Indonesia: Green Energy for the Future

It’s hard to imagine a world with no energy resources. But does anyone realize that within the next 12 years, Indonesia’s oil reserves would run dry if there was no further exploration?…

Within the next 30 years, Indonesia’s gas reserves would also be depleted and about 70 years later, its coal reserves.

While there are many arguments about when these fossil-based energy resources will run out, one thing is certain: at some point in the future it will. Then, what should we do?

Our current way of life heavily depends on the availability of these energy sources for electricity generation, transportation and more. Imagine what would happen if we had to live without electricity, phones, air travel, and the ability to conduct electronic financial transactions.

On the other hand, fossil-based energy sources produce emissions that cause wide-scale pollution. These emissions result in climate change, which manifests itself in disturbed weather patterns and more frequent natural disasters. This affects crop production and creates flooding and landslides around the world, also in Indonesia.

We must change our way of life, but more importantly, change energy management to prevent wastage and environmental degradation.

While energy use is essential to our social activities, it also drives economic growth.

Gross domestic product growth strongly correlates with energy supply. Some researchers say the rate of GDP growth is inversely equal to twice the growth of the electricity supply. In this regard, if Indonesia wants to increase its GDP, the country must have the right strategy to increase its electricity supply. But without the right strategy and with the high population growth rate, if we follow this premise, Indonesia’s GDP will decline.

The government’s position right now in dealing with the country’s energy needs is quite dilemmatic. While it understands the high cost of using conventional fossil fuels and pushes for energy supply growth, the development of green energy is inadequate.

Various actions have been taken to encourage the development and use of this energy source, through policies, research, and even measures such as the use of bio-ethanol, or pushing for the development of hydro, geothermal, and solar power plants to reduce the amount of greenhouse gasses.

Today, Indonesia’s electrification rate has reached 80.1 percent, so it means 20 percent of the population is still without electricity. Most of these are located in remote parts of the archipelago where the electricity grid is far from their reach. This has resulted in lagging economic and social development.

Rather than waiting for the grid to reach them, some have experimented with micro-hydro power plants, by using local watersheds as energy resources. Once electricity is available, these communities slowly but surely improve their economic and social well-being.

With the rise of Indonesia’s middle-class, the need for transportation will increase. In 2013, there were 104.211 million vehicles in Indonesia, with an annual increase of around 10 percent. This staggering number presents Indonesia with a challenge to ensure a reliable fuel supply.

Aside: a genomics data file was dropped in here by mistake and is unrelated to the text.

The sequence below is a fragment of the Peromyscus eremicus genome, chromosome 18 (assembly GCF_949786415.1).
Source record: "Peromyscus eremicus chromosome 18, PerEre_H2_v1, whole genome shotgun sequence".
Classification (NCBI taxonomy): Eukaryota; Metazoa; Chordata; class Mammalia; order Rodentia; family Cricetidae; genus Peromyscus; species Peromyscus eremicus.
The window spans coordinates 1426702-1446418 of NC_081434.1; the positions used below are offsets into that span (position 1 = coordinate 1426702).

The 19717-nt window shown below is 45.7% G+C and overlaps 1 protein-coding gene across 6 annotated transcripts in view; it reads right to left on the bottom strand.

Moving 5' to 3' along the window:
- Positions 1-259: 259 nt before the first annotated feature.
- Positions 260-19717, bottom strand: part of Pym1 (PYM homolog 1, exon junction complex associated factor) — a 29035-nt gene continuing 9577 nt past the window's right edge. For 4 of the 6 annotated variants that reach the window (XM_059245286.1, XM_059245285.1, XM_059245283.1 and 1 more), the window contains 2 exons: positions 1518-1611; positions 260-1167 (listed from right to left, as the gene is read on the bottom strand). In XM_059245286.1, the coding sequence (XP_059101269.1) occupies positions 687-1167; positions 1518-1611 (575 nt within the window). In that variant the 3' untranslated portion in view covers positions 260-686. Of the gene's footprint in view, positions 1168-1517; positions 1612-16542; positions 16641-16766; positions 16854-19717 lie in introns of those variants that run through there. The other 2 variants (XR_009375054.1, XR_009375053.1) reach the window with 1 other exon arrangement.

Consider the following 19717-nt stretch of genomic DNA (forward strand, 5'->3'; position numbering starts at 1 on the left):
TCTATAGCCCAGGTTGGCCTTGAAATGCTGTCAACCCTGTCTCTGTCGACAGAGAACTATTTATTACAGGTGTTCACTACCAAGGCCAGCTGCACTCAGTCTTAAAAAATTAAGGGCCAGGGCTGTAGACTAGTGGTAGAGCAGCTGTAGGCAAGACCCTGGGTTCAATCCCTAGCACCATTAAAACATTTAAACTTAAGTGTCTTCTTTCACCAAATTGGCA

With the country’s oil production gradually decreasing, the only option is to import. This places a heavy burden on the state budget. In 2013, Indonesia imported oil worth of $150 million per day, not to mention fuel subsidy costs that reached Rp 200 trillion ($17.3 billion). The only option therefore, is to develop new types of fuel sources.

One of the most promising is ethanol. It can be mixed with gasoline for use in conventional internal combustion engines. Ethanol is derived from starch-rich plants such as corn, Jatropha and sugar cane. Some of these plants take a short time to mature for harvesting. Therefore it can be planted between the harvesting and planting months without disrupting food production.

Plants such as sweet sorghum can be one solution. This African native is rich in starch, not a food crop for Indonesian people, and it has short planting time. It also has more starch than sugar cane. Moreover, it can be planted in almost all locations in Indonesia , making it a good source of ethanol.

Unfortunately, the development of green energy sources don’t always go smoothly. For example, when the government pushed for the use of Jatropha plants as a source of biodiesel, many farmers and companies started planting it. But due to poor management, this initiative did not go far.

Understanding the potential, the government finally made a policy in 2013 pushing Pertamina to buy biofuel from the producers.

Indonesia must grasp the importance of green energy. If it can be developed properly, it will have many positive results.

It is clear that to ensure a better future for Indonesia’s next generation, green energy is the best option.

 

Photo caption: Jars containing microscopic algae. As the world looks for alternative energy sources, scientists hope to produce bio-oil from algae mixed with carbon dioxide. (AFP Photo/Jose Jordan)

View original article at: Green Energy for the Future

 

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